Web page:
It does not work because even though customers may have preferences, loyalties, and behaviors that you can measure, they also want the opportunity to do more. Customers may not have been buying products outside of soda, chips, and diapers at high frequency, but they were still buying them. They weren’t coming solely for the soda, chips, and diapers – even if those purchases are most common.
Your least valuable customers might be that way because of your past decisions, alignment, and even the products or services you sell. Instead of sending all your low-value customers away, you should think about ways to reorganize their products, services, and offerings so that you can make them more profitable to your valuable customer. The lesson in your actual data can tell you a lot about customer behavior, customer insights, and how you go to market.
The next step you should take is to try to go more granular with your segments if possible. You should also try your first experiments to see if you can affect the segments directly.
Finally, I would recommend that you take your expected customer lifetime value and apply backwards to all of the activities in your organization that directly and clearly impact the customer. You might find (for example) that your phone calls (with rich customer data and highly personal communication) have a high potential value across all your customers. If you knew that a phone call was associated with tons of customer value, that would be a sign that your phone is not only important but possibly vital (high correlation) to the success of creating value from your current and future customers.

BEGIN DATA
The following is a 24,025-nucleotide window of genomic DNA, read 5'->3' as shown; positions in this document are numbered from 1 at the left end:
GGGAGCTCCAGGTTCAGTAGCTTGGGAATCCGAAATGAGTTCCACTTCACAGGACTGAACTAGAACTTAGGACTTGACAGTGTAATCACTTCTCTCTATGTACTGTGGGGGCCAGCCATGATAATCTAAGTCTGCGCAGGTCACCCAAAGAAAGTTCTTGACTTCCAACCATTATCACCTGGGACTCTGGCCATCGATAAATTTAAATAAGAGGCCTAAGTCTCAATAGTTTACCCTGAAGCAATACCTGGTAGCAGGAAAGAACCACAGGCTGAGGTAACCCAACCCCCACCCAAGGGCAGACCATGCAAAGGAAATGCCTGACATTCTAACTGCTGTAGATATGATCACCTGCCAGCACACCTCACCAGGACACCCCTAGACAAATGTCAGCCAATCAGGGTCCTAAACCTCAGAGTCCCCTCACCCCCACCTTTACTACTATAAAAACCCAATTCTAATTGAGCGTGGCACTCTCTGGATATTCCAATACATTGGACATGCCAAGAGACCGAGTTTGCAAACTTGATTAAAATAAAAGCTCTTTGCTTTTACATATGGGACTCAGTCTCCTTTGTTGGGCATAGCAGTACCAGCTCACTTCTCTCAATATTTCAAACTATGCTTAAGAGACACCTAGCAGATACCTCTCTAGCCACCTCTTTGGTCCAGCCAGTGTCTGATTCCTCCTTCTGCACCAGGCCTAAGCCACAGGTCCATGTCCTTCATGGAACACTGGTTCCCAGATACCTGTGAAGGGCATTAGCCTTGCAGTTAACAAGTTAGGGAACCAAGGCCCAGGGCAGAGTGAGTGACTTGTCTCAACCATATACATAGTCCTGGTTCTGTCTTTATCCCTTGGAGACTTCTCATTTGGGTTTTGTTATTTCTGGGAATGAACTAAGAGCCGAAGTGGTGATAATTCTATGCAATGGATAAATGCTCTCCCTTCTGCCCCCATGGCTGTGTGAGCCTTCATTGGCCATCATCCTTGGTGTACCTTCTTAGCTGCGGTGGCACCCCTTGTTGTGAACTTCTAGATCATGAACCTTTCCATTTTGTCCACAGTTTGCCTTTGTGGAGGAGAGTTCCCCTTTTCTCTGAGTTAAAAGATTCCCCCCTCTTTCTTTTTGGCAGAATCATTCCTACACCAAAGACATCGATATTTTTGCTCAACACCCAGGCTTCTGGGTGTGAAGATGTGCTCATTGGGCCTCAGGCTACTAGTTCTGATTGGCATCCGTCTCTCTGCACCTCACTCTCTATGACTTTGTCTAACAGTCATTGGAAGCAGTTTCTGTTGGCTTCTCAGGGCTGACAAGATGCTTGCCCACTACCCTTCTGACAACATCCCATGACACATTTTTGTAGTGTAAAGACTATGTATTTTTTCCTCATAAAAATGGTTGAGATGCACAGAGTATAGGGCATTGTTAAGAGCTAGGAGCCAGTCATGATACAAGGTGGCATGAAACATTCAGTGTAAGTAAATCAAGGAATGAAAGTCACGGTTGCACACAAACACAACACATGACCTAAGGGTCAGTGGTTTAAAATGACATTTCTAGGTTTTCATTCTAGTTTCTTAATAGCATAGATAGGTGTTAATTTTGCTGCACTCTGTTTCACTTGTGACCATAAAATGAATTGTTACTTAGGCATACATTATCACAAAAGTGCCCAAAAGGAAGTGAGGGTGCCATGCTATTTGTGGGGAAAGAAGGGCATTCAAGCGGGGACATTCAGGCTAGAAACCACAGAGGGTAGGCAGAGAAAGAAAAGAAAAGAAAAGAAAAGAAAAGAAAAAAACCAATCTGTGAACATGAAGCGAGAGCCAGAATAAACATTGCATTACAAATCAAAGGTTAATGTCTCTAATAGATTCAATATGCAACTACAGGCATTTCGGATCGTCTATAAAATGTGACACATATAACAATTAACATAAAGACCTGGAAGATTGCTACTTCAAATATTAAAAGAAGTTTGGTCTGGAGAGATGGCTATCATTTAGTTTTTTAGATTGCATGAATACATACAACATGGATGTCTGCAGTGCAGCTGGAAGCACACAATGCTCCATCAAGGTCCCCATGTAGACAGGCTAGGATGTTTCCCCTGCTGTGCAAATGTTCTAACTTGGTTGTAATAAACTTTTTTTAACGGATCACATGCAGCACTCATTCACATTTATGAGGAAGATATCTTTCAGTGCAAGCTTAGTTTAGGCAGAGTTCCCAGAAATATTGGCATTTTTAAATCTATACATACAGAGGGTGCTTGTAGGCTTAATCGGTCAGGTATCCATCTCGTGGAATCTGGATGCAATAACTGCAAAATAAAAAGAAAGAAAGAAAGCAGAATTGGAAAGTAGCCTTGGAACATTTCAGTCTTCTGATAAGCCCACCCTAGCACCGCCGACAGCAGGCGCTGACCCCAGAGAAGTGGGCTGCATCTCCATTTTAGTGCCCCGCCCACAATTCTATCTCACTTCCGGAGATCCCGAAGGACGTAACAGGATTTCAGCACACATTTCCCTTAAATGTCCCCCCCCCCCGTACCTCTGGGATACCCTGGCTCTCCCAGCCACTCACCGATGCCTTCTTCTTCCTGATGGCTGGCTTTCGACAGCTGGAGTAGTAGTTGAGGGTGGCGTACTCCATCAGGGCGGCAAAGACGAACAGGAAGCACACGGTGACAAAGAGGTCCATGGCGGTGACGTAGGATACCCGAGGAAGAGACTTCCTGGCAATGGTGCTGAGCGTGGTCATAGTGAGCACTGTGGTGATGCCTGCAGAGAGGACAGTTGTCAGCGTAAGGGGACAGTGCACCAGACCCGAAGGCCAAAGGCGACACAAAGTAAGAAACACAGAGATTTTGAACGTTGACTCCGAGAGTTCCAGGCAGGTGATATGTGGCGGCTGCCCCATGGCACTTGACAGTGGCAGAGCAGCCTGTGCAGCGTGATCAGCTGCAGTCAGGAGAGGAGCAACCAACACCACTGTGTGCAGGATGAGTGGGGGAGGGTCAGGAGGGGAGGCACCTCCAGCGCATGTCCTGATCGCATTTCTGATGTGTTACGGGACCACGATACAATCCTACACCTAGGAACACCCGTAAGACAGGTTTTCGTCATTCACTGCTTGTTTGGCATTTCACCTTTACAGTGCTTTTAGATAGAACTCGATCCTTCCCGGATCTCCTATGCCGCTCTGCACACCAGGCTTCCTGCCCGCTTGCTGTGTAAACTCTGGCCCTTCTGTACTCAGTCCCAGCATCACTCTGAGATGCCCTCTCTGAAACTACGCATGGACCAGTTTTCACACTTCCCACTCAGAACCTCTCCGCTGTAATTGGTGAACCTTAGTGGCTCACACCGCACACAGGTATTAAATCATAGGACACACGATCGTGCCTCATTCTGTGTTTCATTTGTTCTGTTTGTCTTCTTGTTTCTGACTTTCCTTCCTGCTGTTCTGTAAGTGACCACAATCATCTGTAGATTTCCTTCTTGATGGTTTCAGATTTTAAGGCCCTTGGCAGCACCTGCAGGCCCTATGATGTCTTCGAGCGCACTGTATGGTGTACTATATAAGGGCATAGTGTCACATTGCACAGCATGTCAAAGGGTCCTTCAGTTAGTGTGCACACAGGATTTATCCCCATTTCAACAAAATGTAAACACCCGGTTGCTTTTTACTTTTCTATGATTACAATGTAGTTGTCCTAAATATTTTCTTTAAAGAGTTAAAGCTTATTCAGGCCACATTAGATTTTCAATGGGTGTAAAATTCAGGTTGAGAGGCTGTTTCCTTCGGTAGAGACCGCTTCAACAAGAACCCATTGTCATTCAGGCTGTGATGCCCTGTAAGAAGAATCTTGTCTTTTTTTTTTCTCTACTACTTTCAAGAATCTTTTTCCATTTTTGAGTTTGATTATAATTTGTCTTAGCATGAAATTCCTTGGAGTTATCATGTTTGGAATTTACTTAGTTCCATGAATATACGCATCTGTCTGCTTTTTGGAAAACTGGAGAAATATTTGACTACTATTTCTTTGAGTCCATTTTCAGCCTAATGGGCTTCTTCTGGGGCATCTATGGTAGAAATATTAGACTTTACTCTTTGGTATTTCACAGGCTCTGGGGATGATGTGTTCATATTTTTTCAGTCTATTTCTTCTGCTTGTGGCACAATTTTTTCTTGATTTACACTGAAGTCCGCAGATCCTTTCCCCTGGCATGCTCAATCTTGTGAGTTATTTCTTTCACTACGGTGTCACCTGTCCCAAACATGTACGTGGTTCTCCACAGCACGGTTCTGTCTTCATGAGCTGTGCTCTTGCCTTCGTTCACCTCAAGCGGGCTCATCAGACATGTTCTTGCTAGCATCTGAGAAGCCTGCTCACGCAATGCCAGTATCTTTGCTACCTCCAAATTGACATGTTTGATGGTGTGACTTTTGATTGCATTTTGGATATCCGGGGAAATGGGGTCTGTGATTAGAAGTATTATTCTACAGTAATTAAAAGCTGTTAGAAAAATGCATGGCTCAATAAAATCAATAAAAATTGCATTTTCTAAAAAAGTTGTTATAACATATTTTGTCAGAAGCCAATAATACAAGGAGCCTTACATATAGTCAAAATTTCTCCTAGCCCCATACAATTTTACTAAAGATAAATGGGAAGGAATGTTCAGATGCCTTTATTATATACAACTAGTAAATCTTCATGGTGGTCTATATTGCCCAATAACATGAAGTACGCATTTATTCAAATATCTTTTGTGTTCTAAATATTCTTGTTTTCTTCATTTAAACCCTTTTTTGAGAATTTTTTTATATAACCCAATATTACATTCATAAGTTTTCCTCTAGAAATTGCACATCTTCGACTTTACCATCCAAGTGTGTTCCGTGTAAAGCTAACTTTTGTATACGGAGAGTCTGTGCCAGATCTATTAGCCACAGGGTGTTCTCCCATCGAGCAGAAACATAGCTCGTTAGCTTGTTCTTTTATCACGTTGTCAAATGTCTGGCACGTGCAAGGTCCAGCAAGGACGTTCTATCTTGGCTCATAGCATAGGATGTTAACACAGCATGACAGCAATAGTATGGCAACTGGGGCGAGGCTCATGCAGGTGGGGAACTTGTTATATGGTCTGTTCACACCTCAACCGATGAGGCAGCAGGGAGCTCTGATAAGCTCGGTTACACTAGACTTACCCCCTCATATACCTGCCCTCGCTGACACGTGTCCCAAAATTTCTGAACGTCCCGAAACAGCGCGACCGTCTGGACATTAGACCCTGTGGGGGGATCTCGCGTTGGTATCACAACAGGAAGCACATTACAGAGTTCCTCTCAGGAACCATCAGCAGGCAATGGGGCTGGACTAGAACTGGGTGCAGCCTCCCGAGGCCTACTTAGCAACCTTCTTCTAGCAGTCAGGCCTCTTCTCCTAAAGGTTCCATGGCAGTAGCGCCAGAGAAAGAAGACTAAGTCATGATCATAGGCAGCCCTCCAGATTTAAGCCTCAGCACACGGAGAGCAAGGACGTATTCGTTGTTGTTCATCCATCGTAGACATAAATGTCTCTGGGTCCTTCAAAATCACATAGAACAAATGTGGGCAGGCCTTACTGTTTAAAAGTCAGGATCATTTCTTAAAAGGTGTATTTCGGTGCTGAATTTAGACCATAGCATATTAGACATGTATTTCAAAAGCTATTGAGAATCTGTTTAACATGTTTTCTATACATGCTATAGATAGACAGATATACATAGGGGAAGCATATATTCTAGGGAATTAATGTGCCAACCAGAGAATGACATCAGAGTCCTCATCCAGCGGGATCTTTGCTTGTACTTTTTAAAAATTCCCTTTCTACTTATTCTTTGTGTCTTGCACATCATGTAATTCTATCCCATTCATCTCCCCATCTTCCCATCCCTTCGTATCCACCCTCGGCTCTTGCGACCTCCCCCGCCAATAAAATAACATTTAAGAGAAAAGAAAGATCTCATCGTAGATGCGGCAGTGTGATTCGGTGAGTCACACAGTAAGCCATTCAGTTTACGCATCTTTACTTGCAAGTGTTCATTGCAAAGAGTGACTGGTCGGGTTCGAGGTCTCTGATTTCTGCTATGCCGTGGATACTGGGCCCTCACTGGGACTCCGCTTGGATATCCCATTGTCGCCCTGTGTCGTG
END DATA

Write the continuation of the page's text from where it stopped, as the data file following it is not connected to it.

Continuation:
(Tip: CallSource is the phone call attribution pro so ask us for help if you need it.)
Customers are all created with potential value that you can realize by segmenting your CRM by expected customer lifetime value. Expected customer lifetime value is a financial calculation that forecasts the potential value of a customer based on the present and historical data you have of current and cancelled customers.
Using the formula, you can predict the future value of a customer discounted to the present period. Businesses that focus on customer-centricity are aligned from top to bottom in using the expected customer lifetime value across their entire organization. The day a customer is created starts the clock on your ability to capture that value over time with targeted marketing and sales strategies.
Customer centricity is not a short-term or “get rich quick” proposition and requires your company to take accountability for the CRM and customer data. By using potential customer value, you can efficiently use your company’s valuable resources and capabilities to generate higher returns.
- 2018 by Peter S. Fader and Sarah E. Toms, The Customer Centricity Playbook, Wharton University Press
- 2007, Estimating CLV using aggregated data: The Tuscan Lifestyles case revisited, Fader P.S., Hardie B.G.S., Jerath K., Journal of Interactive Marketing, 21 (3), pp. 55-71.